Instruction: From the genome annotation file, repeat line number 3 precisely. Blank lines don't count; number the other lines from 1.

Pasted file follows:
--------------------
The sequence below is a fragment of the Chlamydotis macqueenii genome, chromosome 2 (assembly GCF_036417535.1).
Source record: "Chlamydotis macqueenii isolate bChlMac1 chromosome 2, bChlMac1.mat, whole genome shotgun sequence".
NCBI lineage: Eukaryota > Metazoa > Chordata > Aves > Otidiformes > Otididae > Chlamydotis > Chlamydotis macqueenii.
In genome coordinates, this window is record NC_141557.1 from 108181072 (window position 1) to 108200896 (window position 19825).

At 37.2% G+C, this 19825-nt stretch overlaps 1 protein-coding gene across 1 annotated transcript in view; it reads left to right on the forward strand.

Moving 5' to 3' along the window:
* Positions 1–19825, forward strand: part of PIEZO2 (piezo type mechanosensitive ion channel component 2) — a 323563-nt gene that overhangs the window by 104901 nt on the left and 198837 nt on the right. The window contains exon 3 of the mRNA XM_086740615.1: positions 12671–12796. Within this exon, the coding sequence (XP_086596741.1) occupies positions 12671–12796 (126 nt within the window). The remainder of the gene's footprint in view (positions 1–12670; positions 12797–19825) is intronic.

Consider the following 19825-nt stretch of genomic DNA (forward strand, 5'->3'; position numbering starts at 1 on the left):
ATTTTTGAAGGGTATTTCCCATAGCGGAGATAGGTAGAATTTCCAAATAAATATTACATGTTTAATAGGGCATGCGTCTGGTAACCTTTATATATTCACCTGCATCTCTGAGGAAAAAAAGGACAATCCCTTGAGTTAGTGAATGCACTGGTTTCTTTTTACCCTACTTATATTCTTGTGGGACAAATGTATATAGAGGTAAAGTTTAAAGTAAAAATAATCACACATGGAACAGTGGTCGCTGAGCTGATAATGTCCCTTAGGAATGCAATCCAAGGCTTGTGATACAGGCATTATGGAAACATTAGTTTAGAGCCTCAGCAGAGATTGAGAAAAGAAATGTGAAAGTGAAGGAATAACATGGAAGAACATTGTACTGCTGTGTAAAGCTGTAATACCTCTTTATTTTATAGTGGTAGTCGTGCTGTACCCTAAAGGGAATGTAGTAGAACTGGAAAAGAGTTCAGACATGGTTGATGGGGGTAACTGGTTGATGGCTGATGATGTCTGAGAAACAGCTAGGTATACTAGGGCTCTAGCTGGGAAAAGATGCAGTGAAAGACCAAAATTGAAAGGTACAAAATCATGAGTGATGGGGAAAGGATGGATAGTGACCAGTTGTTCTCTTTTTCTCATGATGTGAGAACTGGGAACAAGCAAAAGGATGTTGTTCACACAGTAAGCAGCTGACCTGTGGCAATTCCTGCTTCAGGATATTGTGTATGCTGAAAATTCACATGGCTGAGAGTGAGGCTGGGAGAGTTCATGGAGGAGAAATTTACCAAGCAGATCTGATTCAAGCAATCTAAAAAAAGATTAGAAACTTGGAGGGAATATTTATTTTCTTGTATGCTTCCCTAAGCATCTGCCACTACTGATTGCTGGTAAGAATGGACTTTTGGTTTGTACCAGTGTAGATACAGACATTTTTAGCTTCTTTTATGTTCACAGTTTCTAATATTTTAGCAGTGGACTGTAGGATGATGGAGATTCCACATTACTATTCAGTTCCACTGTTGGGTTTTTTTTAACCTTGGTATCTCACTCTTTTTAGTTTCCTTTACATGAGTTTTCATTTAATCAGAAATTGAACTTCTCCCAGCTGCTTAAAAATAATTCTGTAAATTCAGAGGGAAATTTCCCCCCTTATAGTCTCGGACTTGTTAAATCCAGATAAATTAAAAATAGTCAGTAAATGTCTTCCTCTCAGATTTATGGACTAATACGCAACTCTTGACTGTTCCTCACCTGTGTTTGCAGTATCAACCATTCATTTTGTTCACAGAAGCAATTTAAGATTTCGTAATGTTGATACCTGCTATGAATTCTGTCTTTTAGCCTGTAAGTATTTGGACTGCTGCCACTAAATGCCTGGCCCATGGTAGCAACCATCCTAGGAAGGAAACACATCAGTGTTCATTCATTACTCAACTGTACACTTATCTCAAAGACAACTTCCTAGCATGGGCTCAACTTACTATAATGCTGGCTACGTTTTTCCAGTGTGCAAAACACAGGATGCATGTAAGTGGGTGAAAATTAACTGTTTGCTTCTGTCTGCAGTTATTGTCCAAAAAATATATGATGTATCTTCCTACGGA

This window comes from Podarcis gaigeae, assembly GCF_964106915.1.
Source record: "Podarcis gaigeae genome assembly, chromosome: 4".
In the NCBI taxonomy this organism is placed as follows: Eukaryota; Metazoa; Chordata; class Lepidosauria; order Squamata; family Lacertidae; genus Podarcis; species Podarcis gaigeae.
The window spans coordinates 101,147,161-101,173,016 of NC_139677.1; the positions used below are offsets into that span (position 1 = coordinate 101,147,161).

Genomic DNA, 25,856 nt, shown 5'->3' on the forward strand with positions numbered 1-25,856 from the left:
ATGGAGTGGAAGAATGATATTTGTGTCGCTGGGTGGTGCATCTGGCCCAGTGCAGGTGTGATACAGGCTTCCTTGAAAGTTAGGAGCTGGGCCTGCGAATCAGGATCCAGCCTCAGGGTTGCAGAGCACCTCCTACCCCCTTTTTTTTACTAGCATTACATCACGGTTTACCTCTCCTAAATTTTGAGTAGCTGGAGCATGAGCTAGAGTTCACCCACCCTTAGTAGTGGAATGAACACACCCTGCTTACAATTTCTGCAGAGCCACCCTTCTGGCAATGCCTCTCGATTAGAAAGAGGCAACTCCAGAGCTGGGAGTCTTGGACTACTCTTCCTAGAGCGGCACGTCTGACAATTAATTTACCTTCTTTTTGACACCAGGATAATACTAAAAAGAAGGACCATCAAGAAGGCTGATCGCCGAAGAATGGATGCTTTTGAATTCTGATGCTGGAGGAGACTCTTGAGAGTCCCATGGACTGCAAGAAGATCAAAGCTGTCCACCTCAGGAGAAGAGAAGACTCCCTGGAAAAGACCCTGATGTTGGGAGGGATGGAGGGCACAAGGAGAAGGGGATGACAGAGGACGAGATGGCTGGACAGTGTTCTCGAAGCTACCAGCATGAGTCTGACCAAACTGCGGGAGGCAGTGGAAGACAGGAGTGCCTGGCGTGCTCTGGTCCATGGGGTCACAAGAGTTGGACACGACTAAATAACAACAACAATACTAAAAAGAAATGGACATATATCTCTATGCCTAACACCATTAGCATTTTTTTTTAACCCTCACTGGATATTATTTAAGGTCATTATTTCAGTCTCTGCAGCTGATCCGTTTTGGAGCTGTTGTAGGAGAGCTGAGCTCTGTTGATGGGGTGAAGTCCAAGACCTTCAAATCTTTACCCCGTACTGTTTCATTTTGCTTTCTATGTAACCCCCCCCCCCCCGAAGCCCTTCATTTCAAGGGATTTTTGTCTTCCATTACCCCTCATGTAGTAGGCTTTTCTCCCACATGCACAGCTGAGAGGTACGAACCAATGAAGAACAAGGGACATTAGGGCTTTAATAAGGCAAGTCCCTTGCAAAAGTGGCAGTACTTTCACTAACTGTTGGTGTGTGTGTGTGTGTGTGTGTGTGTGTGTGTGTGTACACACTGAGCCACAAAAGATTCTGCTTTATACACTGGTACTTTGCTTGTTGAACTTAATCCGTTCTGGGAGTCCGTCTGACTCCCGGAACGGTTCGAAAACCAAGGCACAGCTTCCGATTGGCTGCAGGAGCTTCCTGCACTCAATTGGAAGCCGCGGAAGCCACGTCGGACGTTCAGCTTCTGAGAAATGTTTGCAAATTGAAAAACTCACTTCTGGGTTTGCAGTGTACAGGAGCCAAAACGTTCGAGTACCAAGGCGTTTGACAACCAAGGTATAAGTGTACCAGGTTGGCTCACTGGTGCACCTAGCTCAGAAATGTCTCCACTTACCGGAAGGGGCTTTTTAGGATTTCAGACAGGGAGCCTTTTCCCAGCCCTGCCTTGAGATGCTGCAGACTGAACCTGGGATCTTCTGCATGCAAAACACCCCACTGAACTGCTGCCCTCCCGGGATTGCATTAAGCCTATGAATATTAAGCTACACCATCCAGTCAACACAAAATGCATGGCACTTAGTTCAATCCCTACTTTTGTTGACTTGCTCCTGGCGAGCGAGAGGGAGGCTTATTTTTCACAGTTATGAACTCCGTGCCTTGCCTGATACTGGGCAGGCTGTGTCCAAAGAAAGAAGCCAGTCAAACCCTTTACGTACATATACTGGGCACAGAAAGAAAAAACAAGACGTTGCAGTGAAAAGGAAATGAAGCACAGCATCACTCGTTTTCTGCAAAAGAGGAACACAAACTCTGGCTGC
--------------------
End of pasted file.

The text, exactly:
NCBI lineage: Eukaryota > Metazoa > Chordata > Aves > Otidiformes > Otididae > Chlamydotis > Chlamydotis macqueenii.